Ditto for Connor and Nakano using their own Master's Disarm.

In fact, Disarm-oriented deck in general need Misfortune, since Extra Weapon
remains the surest generic way to rearm.  Mental Ward is simply too easy to
bypass for you to rely on it as a defense against Extra Weapon rearming.

So overall, and covering both ends of the scale, Steve gives Misfortune a _9_
and Thief a _1_.  Thief remains simply too indiscriminate and damaging to be
an effective card under any but the most extreme of circumstances. 
Misfortune, on the other hand, is an indispensable toolbox card that becomes
more and more useful with each powerful Object that is introduced into the

What Our Other Raters Say:

Jeff - Since the advent of Hogg, object removal has become necessary in every
deck, leaving you to currently choose between Thief and Misfortune.  Thief is
probably the most controversial errata from ME (as well as the only one I
believe was intentional).  Everyone who knows anything about card games knows
that you need mass removal of some sort, or you wind up encouraging lock. 
However, the changing of Thief isn't quite as bad as it first appears, except
perhaps if you're playing against Khan.  I know I'd usually pay 3 Ability to
get rid of Richie's Wings, Hogg, and Ancestral Blade, for example.  Plus,
unlike Misfortune, Thief can still be played if there are no Objects in play
to cycle a card.  Still, it's not a great card as is. Misfortune is much more
straightforward one-for-one removal.  Slightly above average.

Hank - [Thief] Thief used to be a practical anti-Object card for decks that
used no Objects.  I usually ended up wanting Objects in most decks, though, so
it saw moderate use.  After the crippling blow it received with the release of
ME2, however, I can't see any time where I'd use Thief over Misfortune. 
[Misfortune] With powerful Objects (Hogg, Flying Machine, et al) in abundance
now, every deck I build has at least one or two Misfortunes in it.  With the
crippling of Thief, Misfortune is all that stands between me and horrible
uselessness at the hands of some of these Objects, so I consider it as
essential and Police/Remove or Ancestral Blade.

Alan - Abstain

Prodipto - Abstain

Allen - Objects are becoming more and more powerful in Highlander and will
continue to do so in the near future.  Unfortunately, Object counter-measures
aren't yet up to the task.  The new Thief, with its requisite ability loss,
isn't worth using against an opponent whose Objects you need to remove. 
Misfortune is still a good card, and is becoming required material in most
decks.  Unfortunately, with Conjure and Alex Johnson, it can't keep up with
the workload required.  You are not going to be able to keep an Object away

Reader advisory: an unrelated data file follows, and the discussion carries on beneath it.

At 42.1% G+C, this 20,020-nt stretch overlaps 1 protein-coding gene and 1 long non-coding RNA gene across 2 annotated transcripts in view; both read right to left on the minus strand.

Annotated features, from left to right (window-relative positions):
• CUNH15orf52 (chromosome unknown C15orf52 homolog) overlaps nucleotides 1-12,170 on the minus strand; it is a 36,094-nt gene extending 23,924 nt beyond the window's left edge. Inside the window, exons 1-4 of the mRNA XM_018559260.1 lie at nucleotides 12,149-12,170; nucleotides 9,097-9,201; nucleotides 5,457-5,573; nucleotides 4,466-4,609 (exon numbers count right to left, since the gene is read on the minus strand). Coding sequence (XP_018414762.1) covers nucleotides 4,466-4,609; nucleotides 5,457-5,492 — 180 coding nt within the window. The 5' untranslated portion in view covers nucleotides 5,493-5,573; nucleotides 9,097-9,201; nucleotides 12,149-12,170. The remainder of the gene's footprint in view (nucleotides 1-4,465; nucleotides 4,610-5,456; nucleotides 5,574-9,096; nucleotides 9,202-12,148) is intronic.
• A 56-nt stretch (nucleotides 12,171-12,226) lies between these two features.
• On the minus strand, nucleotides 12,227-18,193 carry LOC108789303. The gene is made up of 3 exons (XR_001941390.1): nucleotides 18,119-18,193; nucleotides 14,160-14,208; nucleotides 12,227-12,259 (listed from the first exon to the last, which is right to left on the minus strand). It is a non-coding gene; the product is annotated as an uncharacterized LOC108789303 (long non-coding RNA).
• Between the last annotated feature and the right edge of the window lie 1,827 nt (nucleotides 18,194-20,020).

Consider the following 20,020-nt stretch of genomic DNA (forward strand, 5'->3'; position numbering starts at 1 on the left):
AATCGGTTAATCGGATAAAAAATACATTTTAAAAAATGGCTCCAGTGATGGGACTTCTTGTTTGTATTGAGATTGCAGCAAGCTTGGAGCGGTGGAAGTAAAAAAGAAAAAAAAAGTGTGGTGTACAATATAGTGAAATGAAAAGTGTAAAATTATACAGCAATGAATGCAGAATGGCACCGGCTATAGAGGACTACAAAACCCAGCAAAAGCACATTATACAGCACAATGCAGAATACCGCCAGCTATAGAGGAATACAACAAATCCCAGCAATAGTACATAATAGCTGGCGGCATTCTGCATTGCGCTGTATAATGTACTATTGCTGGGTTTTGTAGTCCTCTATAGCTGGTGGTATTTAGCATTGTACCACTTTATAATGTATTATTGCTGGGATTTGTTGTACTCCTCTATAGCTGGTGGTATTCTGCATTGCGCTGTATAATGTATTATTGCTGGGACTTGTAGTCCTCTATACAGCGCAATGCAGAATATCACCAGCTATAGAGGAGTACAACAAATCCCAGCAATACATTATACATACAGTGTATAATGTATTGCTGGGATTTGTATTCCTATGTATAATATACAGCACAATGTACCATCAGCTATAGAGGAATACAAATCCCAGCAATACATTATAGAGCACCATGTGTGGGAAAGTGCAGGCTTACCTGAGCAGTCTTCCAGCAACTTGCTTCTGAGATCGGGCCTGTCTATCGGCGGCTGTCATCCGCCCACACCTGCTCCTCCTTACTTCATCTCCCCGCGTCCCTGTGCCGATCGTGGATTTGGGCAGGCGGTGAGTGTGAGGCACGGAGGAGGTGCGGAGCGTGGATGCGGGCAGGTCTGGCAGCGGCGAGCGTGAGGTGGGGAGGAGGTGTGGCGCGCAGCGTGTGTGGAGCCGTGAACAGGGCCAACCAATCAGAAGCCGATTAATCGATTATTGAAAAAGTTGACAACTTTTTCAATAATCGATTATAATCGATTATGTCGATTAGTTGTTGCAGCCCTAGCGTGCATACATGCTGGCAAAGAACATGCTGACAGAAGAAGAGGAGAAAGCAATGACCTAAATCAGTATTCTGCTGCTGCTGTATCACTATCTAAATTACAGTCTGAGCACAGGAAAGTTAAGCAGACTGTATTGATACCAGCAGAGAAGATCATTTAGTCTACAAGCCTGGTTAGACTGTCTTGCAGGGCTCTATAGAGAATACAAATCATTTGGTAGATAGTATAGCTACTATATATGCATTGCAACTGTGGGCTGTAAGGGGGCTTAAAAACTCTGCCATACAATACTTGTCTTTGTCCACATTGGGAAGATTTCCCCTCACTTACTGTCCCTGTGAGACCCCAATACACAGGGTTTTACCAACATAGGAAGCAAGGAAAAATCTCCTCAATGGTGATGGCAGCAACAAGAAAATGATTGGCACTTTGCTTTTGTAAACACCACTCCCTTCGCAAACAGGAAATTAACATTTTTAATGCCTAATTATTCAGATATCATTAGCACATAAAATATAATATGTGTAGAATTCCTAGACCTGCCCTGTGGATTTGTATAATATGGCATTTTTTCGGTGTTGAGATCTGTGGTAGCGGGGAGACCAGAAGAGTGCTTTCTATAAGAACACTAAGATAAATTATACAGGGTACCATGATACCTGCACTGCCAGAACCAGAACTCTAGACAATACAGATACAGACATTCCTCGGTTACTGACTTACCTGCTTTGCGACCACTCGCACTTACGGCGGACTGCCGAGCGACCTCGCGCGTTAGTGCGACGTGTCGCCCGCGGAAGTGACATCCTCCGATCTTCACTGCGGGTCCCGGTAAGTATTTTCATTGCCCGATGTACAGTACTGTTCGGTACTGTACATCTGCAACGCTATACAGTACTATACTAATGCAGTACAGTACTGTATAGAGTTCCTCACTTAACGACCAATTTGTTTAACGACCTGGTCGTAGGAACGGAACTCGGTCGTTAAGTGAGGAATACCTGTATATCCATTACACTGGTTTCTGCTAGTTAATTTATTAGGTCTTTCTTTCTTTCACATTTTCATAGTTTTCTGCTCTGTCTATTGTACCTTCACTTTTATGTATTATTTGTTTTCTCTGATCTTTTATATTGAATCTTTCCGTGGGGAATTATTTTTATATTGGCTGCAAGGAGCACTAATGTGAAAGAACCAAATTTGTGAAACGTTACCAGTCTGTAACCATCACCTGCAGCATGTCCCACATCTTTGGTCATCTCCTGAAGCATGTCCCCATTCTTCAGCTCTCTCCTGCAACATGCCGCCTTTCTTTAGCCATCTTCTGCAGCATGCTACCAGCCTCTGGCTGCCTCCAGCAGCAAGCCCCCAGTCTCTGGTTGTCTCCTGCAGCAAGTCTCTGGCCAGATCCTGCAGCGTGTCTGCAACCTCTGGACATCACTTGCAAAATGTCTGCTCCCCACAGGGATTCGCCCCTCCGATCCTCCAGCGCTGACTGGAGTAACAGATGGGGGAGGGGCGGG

from your opponent.  Choose carefully when to use your Misfortune.

Bruce - To put it simply, Thief used to be too powerful, not it is so weak
that it has no place in a tournament deck.  Misfortune on the other has become
an essential card. The number of powerful Objects has increased dramatically
and a competitive deck designed entirely around them is now entirely possible.

Stealth Dave - Since the "unofficial" errata/reprint, Thief has been
completely unviable for Object removal.  If you're playing against Khan or
another Object-heavy deck, you would more likely kill yourself than hurt your
opponent's strategy.  This has had the adverse effect of making Misfortune
that much more useful, and Objects in general much more potent (ala Situations

Jonathan - [Thief] Once a fine card, the neutering of Thief has reduced it to
nearly-useless status. Certainly not worth the penalty of using it
conventionally, Thief might only find use as an emergency card if your
opponents' Objects have shut down your deck. Still, even if it were useful in
such an instance, chances are you didn't include it in your deck. [Misfortune] 
Probably the best card we can hope for in Object removal.  Misfortune has
become an essential in every attack deck. With the overnight boom in powerful
Objects, Misfortune has become more popular than the old Thief ever was. If
your strategy relies on Objects, you'd better stock some Alex Johnson in your
deck. If not, Misfortune could really ruin your day.

Charles - There are no other cards available that will remove an entire
classification of card, but the Ability-loss penalty makes this card dangerous
to use in any deck.  Unless the only Objects in play are your opponent's, and
his/her only Objects are Hogg and Flying Machine, you will have placed
yourself at a distinct disadvantage. You will have decreased your hand size to
remove cards from play. Any time you cause damage to yourself, you help your
opponent.  (Misfortune) Misfortune lacks the Object-removal power of Thief,
but it also lacks the Ability-loss penalty. This card will only affect an
Object of your choosing, so, unlike Thief, you will not lose any Objects you
have in play by playing this card.  Due to the release of various abusive
Objects (Hogg and Flying Machine) playing with Object-removal has become a
necessity in deck construction. I highly recommend using Misfortune over the
current alternative.

Ratings Overall (Thief/Misfortune):

Steve                 1/9
Jeff                  5/6
Hank                  1/9
Alan                  N/A
Prodipto              N/A
Allen                 1/7
Bruce                 1/8
Sdave                 1/7
Jonathan              2/8
Charles               2/6

Average:                1.75 for Thief
                        7.50 for Misfortune

And yes, that brings Thief in as our lowest rated card, beating out the
previous contender, Stamina, at 2.37.